Re: [isabelle] Happy New Year with Free/Bound Variables



On 12/30/2012 7:50 AM, Alfio Martini wrote:
Anyway, I finish this e-mail by posting the link from a post by Andrej
Bauer on the role
of free and bound variables. This topic seems to be the one which was
amongst the
topics most discussed in the list during this year.

"Free variables are not "implicitly universally quantified"!

http://math.andrej.com/2012/12/25/free-variables-are-not-implicitly-universally-quantified/
Alfio,

So last year I went over my allotted quota for talking about free variables and whether they're really implicitly quantified in Isabelle. However, this is now the year 2013.

(Here, after writing everything below, it has occurred to me that I might have taken all this way too serious, but as I say below, I have some time on my hands.)

Really, many arguments just reflect the limitations of natural language, that because communication with natural language tends to be a single pipelined activity, the complete context influencing one human mind is not transmitted very well to another human mind, and we all know, or should know, that context is everything.

With "free variables are not implicitly universally quantified", I could go on lots of tangents, but I'll limit myself to two, and a conclusion or two.

One is that sometimes, if I'm given a precise, definitive, useful answer on a subject I've been arguing about, I lose interest in the argument because I become much more interested in the answer, which sometimes is simply because the answer is so definitive, there's nothing to argue about anymore, and what I could find to argue about is no longer that interesting in light of the new answer.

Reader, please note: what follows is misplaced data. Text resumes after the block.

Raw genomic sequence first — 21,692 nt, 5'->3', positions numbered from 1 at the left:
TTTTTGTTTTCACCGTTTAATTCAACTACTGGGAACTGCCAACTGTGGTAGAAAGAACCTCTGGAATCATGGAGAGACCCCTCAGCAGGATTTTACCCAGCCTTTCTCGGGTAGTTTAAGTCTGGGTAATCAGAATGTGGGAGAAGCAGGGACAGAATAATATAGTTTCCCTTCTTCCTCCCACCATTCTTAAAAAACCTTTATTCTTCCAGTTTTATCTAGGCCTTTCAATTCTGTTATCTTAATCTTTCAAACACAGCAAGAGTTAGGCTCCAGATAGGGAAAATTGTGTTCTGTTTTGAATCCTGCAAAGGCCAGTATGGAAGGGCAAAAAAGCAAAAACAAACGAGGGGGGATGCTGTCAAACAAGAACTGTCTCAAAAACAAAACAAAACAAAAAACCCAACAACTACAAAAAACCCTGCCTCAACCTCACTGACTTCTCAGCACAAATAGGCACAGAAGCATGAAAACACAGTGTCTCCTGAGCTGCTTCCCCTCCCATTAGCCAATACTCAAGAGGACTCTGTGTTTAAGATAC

(Not having slipped this in anywhere else in the past, I got a definitive, precise answer on the HOL4 list from Josef Urban by means of this wiki article and his short example of how to use the algorithm given in the article:

   https://en.wikipedia.org/wiki/Extension_by_definitions

Why would I want to have continued to argue about what I was arguing about after I was given an algorithm I could use? Getting the algorithm was a major discovery. That I didn't learn about it from those other group of people is a bad mark against them. Other senior members on that list also helped me out too, but that wiki article and how to use it will potentially be very important in the future for me.)

Another tangent is that there is abstract language, language used to "get theoretical" as they say, and there is language which is extraordinarily precise and concrete, such as ML and the machine language it is ultimately reduced to.

So Andrej Bauer is at a major disadvantage in discussing whether free variables are implicitly universally quantified, because in his discussion, the phrase "free variables are implicitly universally quantified" is important, even if it is used informally to get to a formal end of things.